Bugatti has decided that what the world needs is a hot rod version of its Chiron hypercar. It’s called the Divo and is, essentially, everything a “normal” Chiron is, only more so. To which I say, who cares?
Look, all modern Bugattis are amazing cars. The Veyron, Chiron, and now the Divo are technical marvels of the first automotive order. They all produce fantastic amounts of energy and apply it to the tarmac with amazing efficiency. They are the car to have if you’re a prince from a nation swimming in oil or the heir to some serious olde money or a quarter-talented marketing exercise for a record label.
The maintenance schedule is slightly worse than a Soyuz and only 3.46 times more expensive.
Let me put it this way: When was the last time you saw a modern Bugatti at a track? That’s right, you don’t. For all of their gee-whiz record holding and bedroom poster potential, for me, the latest Bugattis are kind of lackluster.
The reconstituted Bugatti is a division of Volkswagen and they are designed, built, and maintained by Germans. That alone is enough to make Ettore turn over in his grave, but the fact they don’t race is probably enough to make the old man flop over face down in his coffin so Der Deutsch could kindly embrasse son cul.
And so now we have the Divo, which is said to be lighter, generate more downforce, and pull higher Gs than the Chiron it’s based on. That is all very well and good, because, first off, let’s face facts: All new Bugattis are pigs. They are way heavier than they should be, the Chiron tipping the scales at an SUV-challenging 4,400 lbs. No wonder they crank out so much power, eh?
Whip It Good
The Bugatti Divo is named after Albert Divo, the French race car driver from the 20s. He’s best known for winning the famous Targa Florio in Sicily, twice. That is no small accomplishment, but he was driving Bugattis, Type 35Cs no less, both times, so that was a help. Oh, and just so you know, the Bugatti Divo is pronounced deeVO, not DEEvo.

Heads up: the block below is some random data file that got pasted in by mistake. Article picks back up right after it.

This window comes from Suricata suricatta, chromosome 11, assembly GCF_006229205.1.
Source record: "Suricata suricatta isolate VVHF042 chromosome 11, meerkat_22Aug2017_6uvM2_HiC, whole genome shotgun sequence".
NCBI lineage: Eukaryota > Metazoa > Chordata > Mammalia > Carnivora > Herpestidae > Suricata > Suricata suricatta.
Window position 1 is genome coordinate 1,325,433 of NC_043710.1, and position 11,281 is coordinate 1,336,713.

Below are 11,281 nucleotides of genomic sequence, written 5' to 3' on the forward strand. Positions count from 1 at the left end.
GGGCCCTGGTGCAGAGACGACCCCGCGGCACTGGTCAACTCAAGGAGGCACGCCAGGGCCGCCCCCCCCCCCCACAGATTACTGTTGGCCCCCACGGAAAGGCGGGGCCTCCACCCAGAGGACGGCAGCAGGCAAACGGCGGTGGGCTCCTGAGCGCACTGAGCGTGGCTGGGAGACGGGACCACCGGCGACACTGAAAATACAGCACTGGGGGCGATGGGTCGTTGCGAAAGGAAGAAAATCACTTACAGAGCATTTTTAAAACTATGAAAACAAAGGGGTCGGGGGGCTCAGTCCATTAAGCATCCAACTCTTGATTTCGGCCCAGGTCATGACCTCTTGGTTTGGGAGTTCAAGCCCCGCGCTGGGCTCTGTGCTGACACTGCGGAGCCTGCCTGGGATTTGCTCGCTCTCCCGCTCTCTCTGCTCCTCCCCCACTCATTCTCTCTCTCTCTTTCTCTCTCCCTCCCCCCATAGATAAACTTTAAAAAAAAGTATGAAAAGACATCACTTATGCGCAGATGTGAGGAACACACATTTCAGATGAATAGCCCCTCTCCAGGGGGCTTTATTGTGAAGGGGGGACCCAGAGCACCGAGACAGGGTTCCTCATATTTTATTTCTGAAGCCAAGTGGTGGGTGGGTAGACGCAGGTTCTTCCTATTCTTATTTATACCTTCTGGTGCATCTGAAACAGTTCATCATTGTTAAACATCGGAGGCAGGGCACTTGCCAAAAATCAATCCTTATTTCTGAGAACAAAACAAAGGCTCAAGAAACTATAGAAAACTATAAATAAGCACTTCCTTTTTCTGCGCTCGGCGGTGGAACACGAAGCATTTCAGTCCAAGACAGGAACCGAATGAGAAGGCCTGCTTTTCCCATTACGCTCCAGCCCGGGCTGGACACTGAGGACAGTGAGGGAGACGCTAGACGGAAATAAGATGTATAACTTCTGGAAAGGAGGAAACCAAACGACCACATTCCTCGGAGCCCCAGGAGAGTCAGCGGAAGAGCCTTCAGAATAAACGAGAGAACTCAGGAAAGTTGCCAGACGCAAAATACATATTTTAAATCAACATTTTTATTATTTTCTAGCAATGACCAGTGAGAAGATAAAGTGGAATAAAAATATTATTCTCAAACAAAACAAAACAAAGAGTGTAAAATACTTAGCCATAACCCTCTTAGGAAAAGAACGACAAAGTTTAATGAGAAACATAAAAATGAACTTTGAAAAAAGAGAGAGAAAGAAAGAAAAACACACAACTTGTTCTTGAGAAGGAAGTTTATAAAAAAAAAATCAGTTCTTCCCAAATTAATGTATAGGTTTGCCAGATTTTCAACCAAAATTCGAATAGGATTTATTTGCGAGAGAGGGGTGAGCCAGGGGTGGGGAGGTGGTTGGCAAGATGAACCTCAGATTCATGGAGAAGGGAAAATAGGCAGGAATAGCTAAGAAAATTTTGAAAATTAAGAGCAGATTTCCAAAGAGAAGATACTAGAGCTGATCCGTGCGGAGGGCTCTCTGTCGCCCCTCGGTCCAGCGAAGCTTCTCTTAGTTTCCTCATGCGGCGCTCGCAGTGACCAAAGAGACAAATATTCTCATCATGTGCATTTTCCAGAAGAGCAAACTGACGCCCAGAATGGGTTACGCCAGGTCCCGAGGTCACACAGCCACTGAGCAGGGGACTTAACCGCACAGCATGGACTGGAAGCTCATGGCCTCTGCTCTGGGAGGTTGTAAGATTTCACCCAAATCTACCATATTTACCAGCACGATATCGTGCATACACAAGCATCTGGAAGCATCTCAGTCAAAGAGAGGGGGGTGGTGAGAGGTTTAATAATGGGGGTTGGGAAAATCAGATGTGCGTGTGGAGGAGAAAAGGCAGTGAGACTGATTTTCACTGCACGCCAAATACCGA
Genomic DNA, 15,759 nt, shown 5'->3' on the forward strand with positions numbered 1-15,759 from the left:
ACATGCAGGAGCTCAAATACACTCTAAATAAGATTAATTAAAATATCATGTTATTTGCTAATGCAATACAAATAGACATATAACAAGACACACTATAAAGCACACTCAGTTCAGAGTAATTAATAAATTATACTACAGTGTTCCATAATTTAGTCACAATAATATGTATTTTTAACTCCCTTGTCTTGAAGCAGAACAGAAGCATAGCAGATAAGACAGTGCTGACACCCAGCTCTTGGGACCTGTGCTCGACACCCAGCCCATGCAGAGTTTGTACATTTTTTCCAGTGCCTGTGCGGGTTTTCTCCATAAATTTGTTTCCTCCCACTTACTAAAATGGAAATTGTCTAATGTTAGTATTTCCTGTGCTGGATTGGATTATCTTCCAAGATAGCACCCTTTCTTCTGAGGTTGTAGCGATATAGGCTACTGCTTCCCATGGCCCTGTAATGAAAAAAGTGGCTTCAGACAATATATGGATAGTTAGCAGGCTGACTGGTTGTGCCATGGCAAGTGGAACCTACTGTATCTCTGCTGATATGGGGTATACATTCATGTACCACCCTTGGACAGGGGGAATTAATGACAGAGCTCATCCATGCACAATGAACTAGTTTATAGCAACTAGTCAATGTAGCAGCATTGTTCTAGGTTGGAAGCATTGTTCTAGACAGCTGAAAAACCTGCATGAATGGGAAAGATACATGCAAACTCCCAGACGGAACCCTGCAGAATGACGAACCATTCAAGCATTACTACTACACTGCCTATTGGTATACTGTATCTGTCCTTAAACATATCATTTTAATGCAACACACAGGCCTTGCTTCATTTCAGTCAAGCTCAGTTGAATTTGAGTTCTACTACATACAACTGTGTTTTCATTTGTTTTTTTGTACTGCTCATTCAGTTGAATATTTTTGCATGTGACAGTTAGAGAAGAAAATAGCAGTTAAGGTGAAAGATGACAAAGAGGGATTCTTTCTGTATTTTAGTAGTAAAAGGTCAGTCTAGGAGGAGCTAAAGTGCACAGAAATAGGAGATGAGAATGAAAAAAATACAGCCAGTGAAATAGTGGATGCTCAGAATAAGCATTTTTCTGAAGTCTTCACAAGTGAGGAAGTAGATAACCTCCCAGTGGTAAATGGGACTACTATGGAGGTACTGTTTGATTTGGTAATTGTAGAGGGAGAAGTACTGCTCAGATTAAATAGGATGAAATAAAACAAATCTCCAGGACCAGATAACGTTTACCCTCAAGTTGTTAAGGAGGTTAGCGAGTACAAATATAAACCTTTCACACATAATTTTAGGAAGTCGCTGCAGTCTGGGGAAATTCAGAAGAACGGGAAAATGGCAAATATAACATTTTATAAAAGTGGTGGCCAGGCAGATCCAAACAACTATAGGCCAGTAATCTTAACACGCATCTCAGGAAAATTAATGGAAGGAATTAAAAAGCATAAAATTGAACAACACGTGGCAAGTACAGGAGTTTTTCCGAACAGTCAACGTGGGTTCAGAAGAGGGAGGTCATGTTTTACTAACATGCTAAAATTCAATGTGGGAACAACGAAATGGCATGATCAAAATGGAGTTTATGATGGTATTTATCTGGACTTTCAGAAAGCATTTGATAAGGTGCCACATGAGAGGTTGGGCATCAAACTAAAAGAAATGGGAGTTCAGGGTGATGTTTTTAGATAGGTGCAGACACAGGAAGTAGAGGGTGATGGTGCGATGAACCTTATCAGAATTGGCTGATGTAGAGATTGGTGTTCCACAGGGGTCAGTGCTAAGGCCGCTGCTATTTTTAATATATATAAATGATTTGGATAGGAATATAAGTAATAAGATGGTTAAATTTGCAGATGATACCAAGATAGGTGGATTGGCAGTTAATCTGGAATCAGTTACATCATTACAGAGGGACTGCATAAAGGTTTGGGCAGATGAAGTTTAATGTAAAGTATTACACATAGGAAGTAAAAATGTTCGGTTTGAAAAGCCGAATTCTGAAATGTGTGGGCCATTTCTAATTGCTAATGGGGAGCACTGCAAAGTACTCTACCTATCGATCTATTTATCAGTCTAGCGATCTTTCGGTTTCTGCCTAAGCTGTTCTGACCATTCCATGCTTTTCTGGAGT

Devo are those guys from Akron, Ohio. There’s no connection between the two. At least that I know of.
Bugatti says since they are naming this car after the guy that won that race, and since the Targa is like a 30 mile long AutoX course lined with rock walls, precipitous drop-offs, and crazed Sicilians (is that redundant?) the Divo will be “light and nimble and will boast enormous downforce and g-forces.” Huzzah! But since they give no specs, “light” is going to be a subjective term here. Sort of like saying Jackie Stewart is “taller” than Peter Dinklage.
“Happiness is not around the corner. It is the corner,” said Stephan Winkelmann, President of Bugatti Automobiles S.A.S. and I, for one, am not going to argue with that. Winkelmann continues, “With this project, the Bugatti team has an opportunity to interpret the brand DNA in terms of agile, nimble handling in a significantly more performance-oriented way.”
Sure . . . agile, nimble handling. I bet Lotus is laughing pretty hard right now.
The Bugatti Divo will be made in a limited run of only 40 vehicles, which for Bugatti, doesn’t sound all that limited. The net price is €5 million, or around 6 million dollars. And no, I have no idea what “net” price is. Does that mean that’s what it’ll run you out the door? With taxes and titles and dealer prep included? Whatever.
The Bugatti Divo will be unveiled at 11:20 a.m. Pacific (a curiously specific time) on August 24th 2018 on the lawn at The Quail – A Motorsports Gathering in California, part of the Monterey Historics. If it were me, I’d blow this off and spend more time over at Laguna Seca watching the real cars race.
Tony Borroz has spent his entire life racing antique and sports cars. He is the author of Bricks & Bones: The Endearing Legacy and Nitty-Gritty Phenomenon of The Indy 500, available in paperback or Kindle format. His forthcoming new book The Future In Front of Me, The Past Behind Me will be available soon. Follow his work on Twitter: @TonyBorroz